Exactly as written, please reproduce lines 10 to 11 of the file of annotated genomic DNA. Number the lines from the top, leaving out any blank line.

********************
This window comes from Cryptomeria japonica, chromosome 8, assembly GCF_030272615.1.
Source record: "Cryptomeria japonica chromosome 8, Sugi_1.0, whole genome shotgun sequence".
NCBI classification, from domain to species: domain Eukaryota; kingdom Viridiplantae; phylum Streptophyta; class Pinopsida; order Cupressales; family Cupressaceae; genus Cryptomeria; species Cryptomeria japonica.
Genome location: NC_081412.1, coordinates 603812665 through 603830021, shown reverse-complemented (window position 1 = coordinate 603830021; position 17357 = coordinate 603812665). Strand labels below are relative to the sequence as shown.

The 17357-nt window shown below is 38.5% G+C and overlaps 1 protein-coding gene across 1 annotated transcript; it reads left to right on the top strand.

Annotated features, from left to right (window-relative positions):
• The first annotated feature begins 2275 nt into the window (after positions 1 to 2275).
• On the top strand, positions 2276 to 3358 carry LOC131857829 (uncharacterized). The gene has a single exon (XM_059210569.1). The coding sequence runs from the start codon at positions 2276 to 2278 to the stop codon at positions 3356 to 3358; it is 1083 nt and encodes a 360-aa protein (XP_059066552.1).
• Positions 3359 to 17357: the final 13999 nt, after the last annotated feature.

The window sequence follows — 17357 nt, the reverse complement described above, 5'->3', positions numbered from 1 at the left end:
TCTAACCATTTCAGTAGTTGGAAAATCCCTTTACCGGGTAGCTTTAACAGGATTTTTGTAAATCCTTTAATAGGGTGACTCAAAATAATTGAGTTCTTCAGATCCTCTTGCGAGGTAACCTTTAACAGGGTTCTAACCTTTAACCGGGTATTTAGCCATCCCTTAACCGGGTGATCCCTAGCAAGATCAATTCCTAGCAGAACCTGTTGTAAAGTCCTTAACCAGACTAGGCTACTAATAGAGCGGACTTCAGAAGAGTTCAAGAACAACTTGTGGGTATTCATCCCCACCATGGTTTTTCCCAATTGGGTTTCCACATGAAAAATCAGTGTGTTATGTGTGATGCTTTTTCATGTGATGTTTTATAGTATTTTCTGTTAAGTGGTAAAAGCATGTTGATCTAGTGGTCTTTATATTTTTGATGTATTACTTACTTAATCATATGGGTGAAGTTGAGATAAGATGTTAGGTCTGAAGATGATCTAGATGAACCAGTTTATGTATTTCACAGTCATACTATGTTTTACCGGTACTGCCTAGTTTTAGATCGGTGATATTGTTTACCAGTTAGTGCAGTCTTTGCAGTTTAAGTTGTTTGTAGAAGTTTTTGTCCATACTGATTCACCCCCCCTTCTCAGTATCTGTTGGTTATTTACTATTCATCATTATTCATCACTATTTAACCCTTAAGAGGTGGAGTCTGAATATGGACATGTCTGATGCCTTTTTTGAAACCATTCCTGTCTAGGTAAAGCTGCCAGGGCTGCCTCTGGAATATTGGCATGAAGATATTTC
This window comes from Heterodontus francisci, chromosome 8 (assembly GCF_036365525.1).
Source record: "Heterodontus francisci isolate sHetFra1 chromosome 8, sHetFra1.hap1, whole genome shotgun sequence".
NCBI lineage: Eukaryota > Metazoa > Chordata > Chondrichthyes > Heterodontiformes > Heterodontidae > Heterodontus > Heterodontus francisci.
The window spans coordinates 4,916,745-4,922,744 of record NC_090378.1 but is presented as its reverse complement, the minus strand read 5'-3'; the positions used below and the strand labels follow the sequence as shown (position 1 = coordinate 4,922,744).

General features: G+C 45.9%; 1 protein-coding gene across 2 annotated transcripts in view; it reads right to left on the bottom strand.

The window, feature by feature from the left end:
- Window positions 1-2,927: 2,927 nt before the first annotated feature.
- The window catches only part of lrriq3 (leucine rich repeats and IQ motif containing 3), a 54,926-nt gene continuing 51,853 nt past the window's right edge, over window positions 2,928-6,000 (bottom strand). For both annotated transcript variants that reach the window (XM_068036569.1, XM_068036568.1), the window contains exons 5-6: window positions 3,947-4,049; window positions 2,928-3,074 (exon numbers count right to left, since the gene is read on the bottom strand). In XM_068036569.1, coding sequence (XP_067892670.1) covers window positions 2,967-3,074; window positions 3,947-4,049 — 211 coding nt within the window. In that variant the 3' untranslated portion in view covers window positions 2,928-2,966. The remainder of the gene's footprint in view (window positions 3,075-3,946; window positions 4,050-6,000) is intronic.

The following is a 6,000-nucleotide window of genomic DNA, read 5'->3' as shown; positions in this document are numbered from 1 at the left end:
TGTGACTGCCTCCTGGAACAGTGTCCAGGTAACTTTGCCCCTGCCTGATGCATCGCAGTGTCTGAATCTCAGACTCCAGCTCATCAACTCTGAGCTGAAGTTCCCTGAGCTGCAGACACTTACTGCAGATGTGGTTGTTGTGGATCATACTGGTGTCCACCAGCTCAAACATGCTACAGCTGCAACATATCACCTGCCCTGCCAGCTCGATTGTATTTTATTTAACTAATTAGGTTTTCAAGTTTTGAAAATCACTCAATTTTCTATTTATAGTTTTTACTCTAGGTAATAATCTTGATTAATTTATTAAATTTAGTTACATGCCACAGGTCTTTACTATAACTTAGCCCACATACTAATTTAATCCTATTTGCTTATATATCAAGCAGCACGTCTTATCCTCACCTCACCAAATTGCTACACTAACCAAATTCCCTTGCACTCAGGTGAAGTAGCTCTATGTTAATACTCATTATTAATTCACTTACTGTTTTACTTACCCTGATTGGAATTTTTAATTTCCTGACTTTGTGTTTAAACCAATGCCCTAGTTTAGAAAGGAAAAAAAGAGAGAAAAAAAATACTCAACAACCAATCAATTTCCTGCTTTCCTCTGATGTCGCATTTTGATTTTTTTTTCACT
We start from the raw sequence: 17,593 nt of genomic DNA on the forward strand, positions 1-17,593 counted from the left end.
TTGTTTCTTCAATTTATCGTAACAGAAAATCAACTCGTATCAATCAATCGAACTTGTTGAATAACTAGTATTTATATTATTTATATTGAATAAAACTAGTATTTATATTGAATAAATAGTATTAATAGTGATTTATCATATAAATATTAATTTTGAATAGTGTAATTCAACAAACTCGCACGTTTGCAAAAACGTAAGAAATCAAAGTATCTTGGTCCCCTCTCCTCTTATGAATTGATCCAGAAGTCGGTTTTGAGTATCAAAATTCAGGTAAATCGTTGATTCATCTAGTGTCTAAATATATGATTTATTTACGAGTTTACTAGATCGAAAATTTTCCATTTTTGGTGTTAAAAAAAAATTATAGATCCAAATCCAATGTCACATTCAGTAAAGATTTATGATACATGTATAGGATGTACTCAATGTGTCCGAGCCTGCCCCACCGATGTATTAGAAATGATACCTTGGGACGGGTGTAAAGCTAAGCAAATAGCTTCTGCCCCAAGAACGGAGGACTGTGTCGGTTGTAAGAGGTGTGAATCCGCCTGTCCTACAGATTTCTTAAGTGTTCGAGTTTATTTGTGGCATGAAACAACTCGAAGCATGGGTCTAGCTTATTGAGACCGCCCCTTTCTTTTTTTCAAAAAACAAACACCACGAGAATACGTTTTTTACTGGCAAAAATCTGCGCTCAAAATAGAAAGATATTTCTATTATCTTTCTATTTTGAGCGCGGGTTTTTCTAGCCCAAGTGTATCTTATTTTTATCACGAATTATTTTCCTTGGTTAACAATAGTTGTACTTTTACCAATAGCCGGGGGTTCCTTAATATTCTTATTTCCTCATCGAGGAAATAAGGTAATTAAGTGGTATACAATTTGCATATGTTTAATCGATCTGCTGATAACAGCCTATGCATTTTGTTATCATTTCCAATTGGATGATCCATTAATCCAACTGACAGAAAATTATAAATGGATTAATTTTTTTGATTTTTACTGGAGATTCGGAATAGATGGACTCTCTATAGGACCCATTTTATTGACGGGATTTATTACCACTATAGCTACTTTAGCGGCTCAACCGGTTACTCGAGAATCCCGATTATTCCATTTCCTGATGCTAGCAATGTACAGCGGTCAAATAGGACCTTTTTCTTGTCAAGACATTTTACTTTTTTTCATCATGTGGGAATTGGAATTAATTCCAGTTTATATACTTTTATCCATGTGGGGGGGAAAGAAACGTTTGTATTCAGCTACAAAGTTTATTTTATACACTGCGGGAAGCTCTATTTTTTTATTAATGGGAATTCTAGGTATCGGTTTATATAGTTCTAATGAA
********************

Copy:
The window sequence follows — 17357 nt, the reverse complement described above, 5'->3', positions numbered from 1 at the left end:
TCTAACCATTTCAGTAGTTGGAAAATCCCTTTACCGGGTAGCTTTAACAGGATTTTTGTAAATCCTTTAATAGGGTGACTCAAAATAATTGAGTTCTTCAGATCCTCTTGCGAGGTAACCTTTAACAGGGTTCTAACCTTTAACCGGGTATTTAGCCATCCCTTAACCGGGTGATCCCTAGCAAGATCAATTCCTAGCAGAACCTGTTGTAAAGTCCTTAACCAGACTAGGCTACTAATAGAGCGGACTTCAGAAGAGTTCAAGAACAACTTGTGGGTATTCATCCCCACCATGGTTTTTCCCAATTGGGTTTCCACATGAAAAATCAGTGTGTTATGTGTGATGCTTTTTCATGTGATGTTTTATAGTATTTTCTGTTAAGTGGTAAAAGCATGTTGATCTAGTGGTCTTTATATTTTTGATGTATTACTTACTTAATCATATGGGTGAAGTTGAGATAAGATGTTAGGTCTGAAGATGATCTAGATGAACCAGTTTATGTATTTCACAGTCATACTATGTTTTACCGGTACTGCCTAGTTTTAGATCGGTGATATTGTTTACCAGTTAGTGCAGTCTTTGCAGTTTAAGTTGTTTGTAGAAGTTTTTGTCCATACTGATTCACCCCCCCTTCTCAGTATCTGTTGGTTATTTACTATTCATCATTATTCATCACTATTTAACCCTTAAGAGGTGGAGTCTGAATATGGACATGTCTGATGCCTTTTTTGAAACCATTCCTGTCTAGGTAAAGCTGCCAGGGCTGCCTCTGGAATATTGGCATGAAGATATTTC